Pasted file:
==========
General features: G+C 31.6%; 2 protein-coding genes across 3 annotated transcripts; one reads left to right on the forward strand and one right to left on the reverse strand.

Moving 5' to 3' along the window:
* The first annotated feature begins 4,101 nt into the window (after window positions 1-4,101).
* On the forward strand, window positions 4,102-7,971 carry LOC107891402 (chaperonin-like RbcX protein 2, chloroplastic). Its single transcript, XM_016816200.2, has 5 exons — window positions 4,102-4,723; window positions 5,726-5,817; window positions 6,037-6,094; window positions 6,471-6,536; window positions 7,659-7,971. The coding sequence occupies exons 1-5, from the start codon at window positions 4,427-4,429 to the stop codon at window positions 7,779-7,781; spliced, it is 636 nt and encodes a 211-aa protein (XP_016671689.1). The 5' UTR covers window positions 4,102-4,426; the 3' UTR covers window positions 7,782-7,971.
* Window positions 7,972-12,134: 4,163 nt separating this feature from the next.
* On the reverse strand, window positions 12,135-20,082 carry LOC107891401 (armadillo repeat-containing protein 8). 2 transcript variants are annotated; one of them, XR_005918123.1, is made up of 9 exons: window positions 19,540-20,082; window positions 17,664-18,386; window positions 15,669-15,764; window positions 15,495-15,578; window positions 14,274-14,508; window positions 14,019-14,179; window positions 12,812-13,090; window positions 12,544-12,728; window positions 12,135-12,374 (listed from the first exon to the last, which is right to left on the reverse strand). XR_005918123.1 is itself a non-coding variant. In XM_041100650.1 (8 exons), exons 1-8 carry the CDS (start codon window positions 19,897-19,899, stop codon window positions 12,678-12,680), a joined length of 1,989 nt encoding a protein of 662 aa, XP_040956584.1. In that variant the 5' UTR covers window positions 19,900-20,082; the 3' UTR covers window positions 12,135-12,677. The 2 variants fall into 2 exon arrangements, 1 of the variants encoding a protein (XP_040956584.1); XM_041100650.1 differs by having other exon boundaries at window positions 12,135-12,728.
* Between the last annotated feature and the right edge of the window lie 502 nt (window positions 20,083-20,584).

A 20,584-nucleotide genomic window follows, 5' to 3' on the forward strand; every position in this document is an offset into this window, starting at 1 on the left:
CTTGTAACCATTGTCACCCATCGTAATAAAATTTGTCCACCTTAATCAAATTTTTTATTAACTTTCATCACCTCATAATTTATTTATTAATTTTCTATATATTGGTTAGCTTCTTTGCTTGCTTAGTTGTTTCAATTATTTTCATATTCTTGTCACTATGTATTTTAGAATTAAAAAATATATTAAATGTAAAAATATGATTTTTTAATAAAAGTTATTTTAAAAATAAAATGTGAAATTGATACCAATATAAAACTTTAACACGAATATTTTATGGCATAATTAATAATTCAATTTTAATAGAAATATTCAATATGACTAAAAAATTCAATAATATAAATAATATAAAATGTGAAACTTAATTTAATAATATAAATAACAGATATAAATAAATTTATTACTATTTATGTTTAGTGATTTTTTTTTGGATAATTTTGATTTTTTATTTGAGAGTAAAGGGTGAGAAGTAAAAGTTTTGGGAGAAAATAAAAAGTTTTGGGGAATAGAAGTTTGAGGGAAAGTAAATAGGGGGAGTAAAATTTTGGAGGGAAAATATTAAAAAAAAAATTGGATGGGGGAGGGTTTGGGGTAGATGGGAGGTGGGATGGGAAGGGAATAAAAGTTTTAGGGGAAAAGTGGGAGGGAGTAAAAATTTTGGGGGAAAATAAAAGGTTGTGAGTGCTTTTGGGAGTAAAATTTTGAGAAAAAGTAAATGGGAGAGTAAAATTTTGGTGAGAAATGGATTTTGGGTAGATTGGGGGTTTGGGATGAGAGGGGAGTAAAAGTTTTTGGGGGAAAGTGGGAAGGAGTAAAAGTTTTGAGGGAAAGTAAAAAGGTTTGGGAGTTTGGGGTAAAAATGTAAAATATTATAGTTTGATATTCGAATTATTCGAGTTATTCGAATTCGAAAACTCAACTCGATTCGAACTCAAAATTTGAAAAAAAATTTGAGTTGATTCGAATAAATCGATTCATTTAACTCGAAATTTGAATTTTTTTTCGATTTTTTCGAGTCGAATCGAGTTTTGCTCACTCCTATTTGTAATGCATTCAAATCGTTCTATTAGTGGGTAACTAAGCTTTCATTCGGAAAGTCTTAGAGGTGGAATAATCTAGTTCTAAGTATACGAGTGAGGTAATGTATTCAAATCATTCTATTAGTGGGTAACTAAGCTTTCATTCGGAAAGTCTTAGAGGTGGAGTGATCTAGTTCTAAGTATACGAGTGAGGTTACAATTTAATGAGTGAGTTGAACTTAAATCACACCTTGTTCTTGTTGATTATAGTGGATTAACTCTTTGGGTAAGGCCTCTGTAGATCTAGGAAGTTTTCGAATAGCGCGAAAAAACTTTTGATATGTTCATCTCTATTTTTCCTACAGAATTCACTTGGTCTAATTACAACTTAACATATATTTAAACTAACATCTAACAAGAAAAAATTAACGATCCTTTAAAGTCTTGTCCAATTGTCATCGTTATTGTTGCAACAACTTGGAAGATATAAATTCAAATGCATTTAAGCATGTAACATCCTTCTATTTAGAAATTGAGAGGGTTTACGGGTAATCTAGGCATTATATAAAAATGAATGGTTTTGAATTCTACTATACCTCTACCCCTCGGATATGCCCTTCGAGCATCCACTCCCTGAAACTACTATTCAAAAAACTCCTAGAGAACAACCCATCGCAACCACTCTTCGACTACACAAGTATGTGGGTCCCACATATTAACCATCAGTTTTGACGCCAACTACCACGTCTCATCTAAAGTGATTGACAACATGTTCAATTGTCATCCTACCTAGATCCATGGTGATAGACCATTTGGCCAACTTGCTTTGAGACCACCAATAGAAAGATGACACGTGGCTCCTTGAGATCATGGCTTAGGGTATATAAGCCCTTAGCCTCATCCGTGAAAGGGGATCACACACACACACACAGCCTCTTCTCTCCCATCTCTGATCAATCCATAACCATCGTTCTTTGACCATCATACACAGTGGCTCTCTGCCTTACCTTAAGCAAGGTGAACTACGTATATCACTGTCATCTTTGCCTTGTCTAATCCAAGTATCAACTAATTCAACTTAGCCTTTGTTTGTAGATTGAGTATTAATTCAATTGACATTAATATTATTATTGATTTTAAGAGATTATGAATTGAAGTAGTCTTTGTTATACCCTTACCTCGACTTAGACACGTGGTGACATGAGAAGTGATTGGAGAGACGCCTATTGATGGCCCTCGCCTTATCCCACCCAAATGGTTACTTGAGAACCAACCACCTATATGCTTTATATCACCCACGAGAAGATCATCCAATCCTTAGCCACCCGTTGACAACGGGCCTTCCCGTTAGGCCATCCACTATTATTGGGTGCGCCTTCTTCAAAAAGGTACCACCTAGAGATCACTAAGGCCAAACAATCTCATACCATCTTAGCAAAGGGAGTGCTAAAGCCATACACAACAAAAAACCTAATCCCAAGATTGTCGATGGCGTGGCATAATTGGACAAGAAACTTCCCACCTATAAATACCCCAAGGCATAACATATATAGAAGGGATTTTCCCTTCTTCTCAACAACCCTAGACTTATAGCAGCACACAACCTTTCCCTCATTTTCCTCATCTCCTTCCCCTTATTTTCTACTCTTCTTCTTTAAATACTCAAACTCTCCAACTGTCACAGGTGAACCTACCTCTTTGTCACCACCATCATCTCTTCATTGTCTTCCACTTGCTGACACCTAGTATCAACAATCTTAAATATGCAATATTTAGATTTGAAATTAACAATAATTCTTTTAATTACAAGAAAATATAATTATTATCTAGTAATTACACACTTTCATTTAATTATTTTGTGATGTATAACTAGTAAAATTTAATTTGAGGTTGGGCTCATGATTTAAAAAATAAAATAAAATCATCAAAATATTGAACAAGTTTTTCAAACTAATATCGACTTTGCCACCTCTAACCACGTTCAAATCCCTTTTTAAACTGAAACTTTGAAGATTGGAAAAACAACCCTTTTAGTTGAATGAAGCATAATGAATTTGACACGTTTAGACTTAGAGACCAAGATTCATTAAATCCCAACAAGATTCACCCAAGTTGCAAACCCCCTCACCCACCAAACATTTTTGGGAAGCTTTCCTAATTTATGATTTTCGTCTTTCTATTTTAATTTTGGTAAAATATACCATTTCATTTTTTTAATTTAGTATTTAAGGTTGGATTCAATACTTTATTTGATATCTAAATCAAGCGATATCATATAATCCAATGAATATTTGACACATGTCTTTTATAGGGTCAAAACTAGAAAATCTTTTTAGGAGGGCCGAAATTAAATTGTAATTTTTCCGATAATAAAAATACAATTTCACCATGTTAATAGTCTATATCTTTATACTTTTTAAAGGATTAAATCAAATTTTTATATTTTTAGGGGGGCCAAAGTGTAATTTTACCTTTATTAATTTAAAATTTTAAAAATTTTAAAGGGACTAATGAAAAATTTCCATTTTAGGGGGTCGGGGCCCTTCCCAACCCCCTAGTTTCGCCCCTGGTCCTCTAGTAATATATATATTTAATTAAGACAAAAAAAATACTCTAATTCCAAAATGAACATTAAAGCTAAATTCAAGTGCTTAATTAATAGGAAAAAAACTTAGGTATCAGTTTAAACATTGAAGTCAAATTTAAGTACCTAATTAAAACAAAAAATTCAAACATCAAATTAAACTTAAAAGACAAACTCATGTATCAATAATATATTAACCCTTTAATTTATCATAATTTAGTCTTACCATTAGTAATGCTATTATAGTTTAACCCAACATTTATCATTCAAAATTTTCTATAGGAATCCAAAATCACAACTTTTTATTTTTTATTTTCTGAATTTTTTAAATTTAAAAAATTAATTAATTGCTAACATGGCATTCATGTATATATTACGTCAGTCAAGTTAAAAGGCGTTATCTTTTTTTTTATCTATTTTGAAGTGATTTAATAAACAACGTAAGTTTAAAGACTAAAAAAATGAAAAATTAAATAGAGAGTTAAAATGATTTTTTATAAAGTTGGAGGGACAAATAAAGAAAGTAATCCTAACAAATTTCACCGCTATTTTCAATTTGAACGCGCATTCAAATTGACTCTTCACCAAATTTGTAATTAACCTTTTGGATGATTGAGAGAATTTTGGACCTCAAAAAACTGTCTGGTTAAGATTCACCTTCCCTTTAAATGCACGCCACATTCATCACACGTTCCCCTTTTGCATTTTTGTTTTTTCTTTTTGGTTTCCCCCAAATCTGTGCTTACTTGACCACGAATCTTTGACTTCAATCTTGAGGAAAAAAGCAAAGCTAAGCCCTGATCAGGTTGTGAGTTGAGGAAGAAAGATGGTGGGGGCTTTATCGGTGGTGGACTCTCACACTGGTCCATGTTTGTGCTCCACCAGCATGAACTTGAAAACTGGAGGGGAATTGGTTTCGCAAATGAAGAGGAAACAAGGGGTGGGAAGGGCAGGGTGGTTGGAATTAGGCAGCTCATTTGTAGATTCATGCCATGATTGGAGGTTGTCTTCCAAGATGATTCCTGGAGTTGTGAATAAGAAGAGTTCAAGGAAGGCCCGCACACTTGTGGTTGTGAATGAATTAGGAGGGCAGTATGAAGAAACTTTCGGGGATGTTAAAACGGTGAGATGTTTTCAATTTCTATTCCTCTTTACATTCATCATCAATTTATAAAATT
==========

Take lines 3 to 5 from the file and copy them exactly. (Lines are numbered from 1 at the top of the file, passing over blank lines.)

* The first annotated feature begins 4,101 nt into the window (after window positions 1-4,101).
* On the forward strand, window positions 4,102-7,971 carry LOC107891402 (chaperonin-like RbcX protein 2, chloroplastic). Its single transcript, XM_016816200.2, has 5 exons — window positions 4,102-4,723; window positions 5,726-5,817; window positions 6,037-6,094; window positions 6,471-6,536; window positions 7,659-7,971. The coding sequence occupies exons 1-5, from the start codon at window positions 4,427-4,429 to the stop codon at window positions 7,779-7,781; spliced, it is 636 nt and encodes a 211-aa protein (XP_016671689.1). The 5' UTR covers window positions 4,102-4,426; the 3' UTR covers window positions 7,782-7,971.
* Window positions 7,972-12,134: 4,163 nt separating this feature from the next.